Software is as indispensable in current research as it is in the world around us - and yet it is still difficult to grasp what we mean when we talk about it.

The Encyclopædia Britannica limits its definition to the following:

“Software, instructions that tell a computer what to do. Software comprises the entire set of programs, procedures, and routines associated with the operation of a computer system. The term was coined to differentiate these instructions from hardware—i.e., the physical components of a computer system.”

However, software is much more than that.

It is a sophisticated collection of ideas that can be implemented as digital objects. The logic of the data transformation, its concept, is not digital and can be considered part of a software project which is beyond the digital object. When looking at digital objects, there might be many representations of this concept in different versions of binary artefacts (readable *only* by machines) or source code artefacts (readable by machines but also by humans).

In the scholarly community, most researchers are using, producing, or analysing software. This is why we should consider software in all its facets, that is as one or more of the following:

  • A research tool
  • A research outcome
  • An object of research  


What’s FAIR?

In recent years, spurred on by the introduction of the FAIR guiding principles (Wilkinson et al. 2016),  the scholarly community has put much effort into promoting the importance of data and research objects.

The FAIR guiding principles call for four foundational actions to improve the way data is shared and may be reused. Data should be:

  • Findable
  • Accessible
  • Interoperable
  • Reusable

In addition there are 15 specific guiding principles that should be applied when trying to FAIRify data.


Do we need FAIR software?

From the available documentation - including the European Commission report “Turning FAIR into reality”- it's clear that the FAIR guiding principles are not directly applicable to software in their current format and some tailoring and adaptation is required. Nevertheless, many actors in the FAIR ecosystem call for the FAIRification of software to ensure better discoverability, re-usability, and reproducibility of research as a whole.  

When it comes to software, interoperability and reusability already have a substantial meaning. Trying to accommodate all the other foundational principles may burden researchers who already face significant challenges when developing or maintaining software, which is a complex and living object.

These limitations are depicted in the graphic below and demonstrate why it's necessary to build a bridge between software practices and the FAIR principles. We need to understand what is already being done in software and computer science communities, and to connect that to current work towards realising a FAIR ecosystem which provides optimal support for the discoverability and re-use of all digital research objects.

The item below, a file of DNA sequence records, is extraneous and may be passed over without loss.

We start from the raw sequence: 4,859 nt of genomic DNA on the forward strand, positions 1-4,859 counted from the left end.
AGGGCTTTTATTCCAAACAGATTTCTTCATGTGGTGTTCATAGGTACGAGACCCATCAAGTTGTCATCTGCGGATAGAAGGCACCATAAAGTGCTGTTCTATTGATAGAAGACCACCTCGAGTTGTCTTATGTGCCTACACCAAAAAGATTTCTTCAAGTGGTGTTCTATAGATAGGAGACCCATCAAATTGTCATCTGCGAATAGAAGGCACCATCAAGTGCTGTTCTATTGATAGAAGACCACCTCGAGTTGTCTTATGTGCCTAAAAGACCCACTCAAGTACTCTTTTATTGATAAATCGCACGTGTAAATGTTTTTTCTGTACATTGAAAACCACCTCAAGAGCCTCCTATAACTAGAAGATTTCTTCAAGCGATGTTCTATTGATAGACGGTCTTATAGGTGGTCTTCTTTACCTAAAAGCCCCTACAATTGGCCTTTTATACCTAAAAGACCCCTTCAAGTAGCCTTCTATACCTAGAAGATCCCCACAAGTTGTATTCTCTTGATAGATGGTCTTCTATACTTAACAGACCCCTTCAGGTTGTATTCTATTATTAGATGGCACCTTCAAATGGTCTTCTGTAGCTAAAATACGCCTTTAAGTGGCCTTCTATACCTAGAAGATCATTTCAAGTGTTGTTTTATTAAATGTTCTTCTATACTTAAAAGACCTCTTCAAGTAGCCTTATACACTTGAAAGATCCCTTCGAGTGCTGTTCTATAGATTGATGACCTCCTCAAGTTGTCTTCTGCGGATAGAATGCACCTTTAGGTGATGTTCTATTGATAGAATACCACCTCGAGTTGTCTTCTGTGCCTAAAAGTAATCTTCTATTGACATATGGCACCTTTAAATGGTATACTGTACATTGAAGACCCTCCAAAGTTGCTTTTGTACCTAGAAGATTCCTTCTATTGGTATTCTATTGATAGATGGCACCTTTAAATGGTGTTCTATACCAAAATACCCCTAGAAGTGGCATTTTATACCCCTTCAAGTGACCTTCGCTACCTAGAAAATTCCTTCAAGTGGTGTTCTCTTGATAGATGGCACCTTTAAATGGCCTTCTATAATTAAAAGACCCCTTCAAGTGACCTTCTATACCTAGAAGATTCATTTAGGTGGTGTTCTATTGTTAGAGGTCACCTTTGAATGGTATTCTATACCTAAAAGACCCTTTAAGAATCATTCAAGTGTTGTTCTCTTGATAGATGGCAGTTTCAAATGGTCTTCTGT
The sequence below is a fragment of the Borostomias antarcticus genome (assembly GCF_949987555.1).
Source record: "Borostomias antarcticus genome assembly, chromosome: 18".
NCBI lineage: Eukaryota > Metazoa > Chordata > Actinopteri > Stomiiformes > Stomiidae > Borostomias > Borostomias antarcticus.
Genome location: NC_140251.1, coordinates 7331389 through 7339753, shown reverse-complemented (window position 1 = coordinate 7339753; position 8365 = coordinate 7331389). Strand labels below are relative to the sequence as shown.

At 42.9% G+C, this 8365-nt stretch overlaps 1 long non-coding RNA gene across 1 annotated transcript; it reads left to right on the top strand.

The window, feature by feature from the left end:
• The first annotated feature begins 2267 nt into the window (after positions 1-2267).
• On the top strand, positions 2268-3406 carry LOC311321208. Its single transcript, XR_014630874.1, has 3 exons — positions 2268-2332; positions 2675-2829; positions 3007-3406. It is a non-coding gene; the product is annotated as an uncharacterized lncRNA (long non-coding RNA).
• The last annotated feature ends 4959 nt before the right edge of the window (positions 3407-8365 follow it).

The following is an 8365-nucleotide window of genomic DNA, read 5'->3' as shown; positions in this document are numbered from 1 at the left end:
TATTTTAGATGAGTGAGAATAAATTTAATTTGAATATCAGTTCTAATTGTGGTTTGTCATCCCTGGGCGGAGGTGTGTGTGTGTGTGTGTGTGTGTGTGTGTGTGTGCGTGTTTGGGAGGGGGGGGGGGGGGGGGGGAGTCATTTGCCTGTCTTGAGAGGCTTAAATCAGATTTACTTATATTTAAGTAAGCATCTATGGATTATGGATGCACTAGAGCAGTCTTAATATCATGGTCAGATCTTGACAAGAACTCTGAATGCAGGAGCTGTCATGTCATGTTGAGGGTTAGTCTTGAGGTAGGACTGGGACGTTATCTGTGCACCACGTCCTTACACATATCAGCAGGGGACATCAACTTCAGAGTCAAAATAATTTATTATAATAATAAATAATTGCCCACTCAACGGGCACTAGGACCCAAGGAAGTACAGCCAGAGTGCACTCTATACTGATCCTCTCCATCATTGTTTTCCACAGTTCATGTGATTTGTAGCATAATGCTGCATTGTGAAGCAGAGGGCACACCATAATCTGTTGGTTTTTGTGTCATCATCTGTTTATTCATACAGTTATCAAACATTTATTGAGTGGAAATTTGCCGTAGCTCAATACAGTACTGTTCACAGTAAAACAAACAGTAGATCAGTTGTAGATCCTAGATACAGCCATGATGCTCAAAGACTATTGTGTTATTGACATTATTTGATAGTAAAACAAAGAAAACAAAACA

Source: Assessment report on 'FAIRness of Software'


Assessment report on 'FAIRness of software'

In an attempt to bring together the  visions of the abovementioned communities, FAIRsFAIR has published its first milestone on the topic of software. The document analyses the state of the art in research software management and assesses its alignment with the FAIR principles. Version 1.1 of this milestone: Assessment report on 'FAIRness of software’ is now available on Zenodo.


Introductory Webinar

To launch the community review of the milestone, the FAIRsFAIR project held an open webinar on 23 November 2020 entitled “FAIR + Software: decoding the principles”.

The main objectives for the webinar were:

  • To review different mechanisms, components and infrastructures that can improve the FAIRness of software in the scholarly ecosystem (discussed in section 5 of the report)
  • To present the analysis of the relevance of the FAIR principles to software (discussed in section 3 of the report)
  • To introduce 10 high-level recommendations for future work to define FAIR principles for research software (discussed in section 6 of the report)

A video recording of the webinar is available with the slide deck here.


Next steps

The report and webinar are just the beginning of the conversation about software development and the FAIR ecosystem within the scholarly community.  

Another initiative, the joint RDA, FORCE11 & ReSA working group, launched in June 2020 and endorsed in September 2020, has set the goal to define the FAIR principles for research software. It . You are welcome to join the effort and contribute to this exciting task.


How to get involved

1. Give us your feedback on the FAIRsFAIR Assessment report on 'FAIRness of software.` A commentable version is available until 10 January 2020. Feel free to share and contribute!

2. Join the FAIR4RS Working Group mailing list to receive updates, contribute to the working group, and discuss the FAIR definition for research software

3. Adopt the suggested infrastructures and mechanisms when it comes to your software


Spread the word and let’s start recognising software in academia!



I would like to thank Hylke Koers and Patricia Herterich for providing valuable input through comments on this blog post.

Blog post written by Morane Gruenpeter from Inria research center in France